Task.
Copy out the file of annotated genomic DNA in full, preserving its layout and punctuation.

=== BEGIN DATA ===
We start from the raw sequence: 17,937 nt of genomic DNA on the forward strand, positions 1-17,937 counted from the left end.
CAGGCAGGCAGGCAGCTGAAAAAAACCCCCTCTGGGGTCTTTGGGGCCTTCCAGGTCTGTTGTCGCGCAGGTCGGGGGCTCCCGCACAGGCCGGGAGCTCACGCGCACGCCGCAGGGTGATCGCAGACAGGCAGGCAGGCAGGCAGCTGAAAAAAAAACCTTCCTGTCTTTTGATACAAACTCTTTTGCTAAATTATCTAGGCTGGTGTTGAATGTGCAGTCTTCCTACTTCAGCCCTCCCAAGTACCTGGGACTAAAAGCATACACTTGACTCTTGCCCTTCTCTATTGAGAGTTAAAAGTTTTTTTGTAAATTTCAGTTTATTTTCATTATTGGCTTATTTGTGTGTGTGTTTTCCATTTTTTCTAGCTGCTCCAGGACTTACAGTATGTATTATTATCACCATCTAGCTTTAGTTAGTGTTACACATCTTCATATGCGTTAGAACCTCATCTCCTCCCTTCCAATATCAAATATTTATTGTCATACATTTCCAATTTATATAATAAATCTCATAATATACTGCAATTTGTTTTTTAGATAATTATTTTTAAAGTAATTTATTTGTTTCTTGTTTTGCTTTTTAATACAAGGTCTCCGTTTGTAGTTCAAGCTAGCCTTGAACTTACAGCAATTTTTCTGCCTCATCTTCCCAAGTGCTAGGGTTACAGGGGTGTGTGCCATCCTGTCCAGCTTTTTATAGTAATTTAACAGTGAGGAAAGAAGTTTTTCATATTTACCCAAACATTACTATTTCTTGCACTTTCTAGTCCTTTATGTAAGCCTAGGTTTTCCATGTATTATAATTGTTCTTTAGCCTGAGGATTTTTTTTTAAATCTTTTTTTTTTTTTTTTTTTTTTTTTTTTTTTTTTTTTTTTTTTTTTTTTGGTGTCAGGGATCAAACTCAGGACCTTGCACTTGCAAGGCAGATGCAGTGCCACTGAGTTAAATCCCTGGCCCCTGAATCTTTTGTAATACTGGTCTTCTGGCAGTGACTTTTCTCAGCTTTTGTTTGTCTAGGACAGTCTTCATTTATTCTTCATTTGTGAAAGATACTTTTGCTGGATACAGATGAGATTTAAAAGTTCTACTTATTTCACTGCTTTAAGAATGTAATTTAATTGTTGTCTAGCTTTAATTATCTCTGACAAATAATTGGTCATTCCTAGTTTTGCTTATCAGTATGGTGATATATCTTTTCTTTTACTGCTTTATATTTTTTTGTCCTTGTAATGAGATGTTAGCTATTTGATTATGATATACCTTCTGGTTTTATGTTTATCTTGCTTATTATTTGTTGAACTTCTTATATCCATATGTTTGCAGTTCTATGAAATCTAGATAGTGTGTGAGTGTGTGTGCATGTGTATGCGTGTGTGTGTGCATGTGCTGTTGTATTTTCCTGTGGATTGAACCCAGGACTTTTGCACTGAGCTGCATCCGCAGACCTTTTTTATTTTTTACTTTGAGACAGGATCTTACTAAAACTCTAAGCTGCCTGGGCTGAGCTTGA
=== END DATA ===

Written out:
We start from the raw sequence: 17,937 nt of genomic DNA on the forward strand, positions 1-17,937 counted from the left end.
CAGGCAGGCAGGCAGCTGAAAAAAACCCCCTCTGGGGTCTTTGGGGCCTTCCAGGTCTGTTGTCGCGCAGGTCGGGGGCTCCCGCACAGGCCGGGAGCTCACGCGCACGCCGCAGGGTGATCGCAGACAGGCAGGCAGGCAGGCAGCTGAAAAAAAAACCTTCCTGTCTTTTGATACAAACTCTTTTGCTAAATTATCTAGGCTGGTGTTGAATGTGCAGTCTTCCTACTTCAGCCCTCCCAAGTACCTGGGACTAAAAGCATACACTTGACTCTTGCCCTTCTCTATTGAGAGTTAAAAGTTTTTTTGTAAATTTCAGTTTATTTTCATTATTGGCTTATTTGTGTGTGTGTTTTCCATTTTTTCTAGCTGCTCCAGGACTTACAGTATGTATTATTATCACCATCTAGCTTTAGTTAGTGTTACACATCTTCATATGCGTTAGAACCTCATCTCCTCCCTTCCAATATCAAATATTTATTGTCATACATTTCCAATTTATATAATAAATCTCATAATATACTGCAATTTGTTTTTTAGATAATTATTTTTAAAGTAATTTATTTGTTTCTTGTTTTGCTTTTTAATACAAGGTCTCCGTTTGTAGTTCAAGCTAGCCTTGAACTTACAGCAATTTTTCTGCCTCATCTTCCCAAGTGCTAGGGTTACAGGGGTGTGTGCCATCCTGTCCAGCTTTTTATAGTAATTTAACAGTGAGGAAAGAAGTTTTTCATATTTACCCAAACATTACTATTTCTTGCACTTTCTAGTCCTTTATGTAAGCCTAGGTTTTCCATGTATTATAATTGTTCTTTAGCCTGAGGATTTTTTTTTAAATCTTTTTTTTTTTTTTTTTTTTTTTTTTTTTTTTTTTTTTTTTTTTTTTTTGGTGTCAGGGATCAAACTCAGGACCTTGCACTTGCAAGGCAGATGCAGTGCCACTGAGTTAAATCCCTGGCCCCTGAATCTTTTGTAATACTGGTCTTCTGGCAGTGACTTTTCTCAGCTTTTGTTTGTCTAGGACAGTCTTCATTTATTCTTCATTTGTGAAAGATACTTTTGCTGGATACAGATGAGATTTAAAAGTTCTACTTATTTCACTGCTTTAAGAATGTAATTTAATTGTTGTCTAGCTTTAATTATCTCTGACAAATAATTGGTCATTCCTAGTTTTGCTTATCAGTATGGTGATATATCTTTTCTTTTACTGCTTTATATTTTTTTGTCCTTGTAATGAGATGTTAGCTATTTGATTATGATATACCTTCTGGTTTTATGTTTATCTTGCTTATTATTTGTTGAACTTCTTATATCCATATGTTTGCAGTTCTATGAAATCTAGATAGTGTGTGAGTGTGTGTGCATGTGTATGCGTGTGTGTGTGCATGTGCTGTTGTATTTTCCTGTGGATTGAACCCAGGACTTTTGCACTGAGCTGCATCCGCAGACCTTTTTTATTTTTTACTTTGAGACAGGATCTTACTAAAACTCTAAGCTGCCTGGGCTGAGCTTGA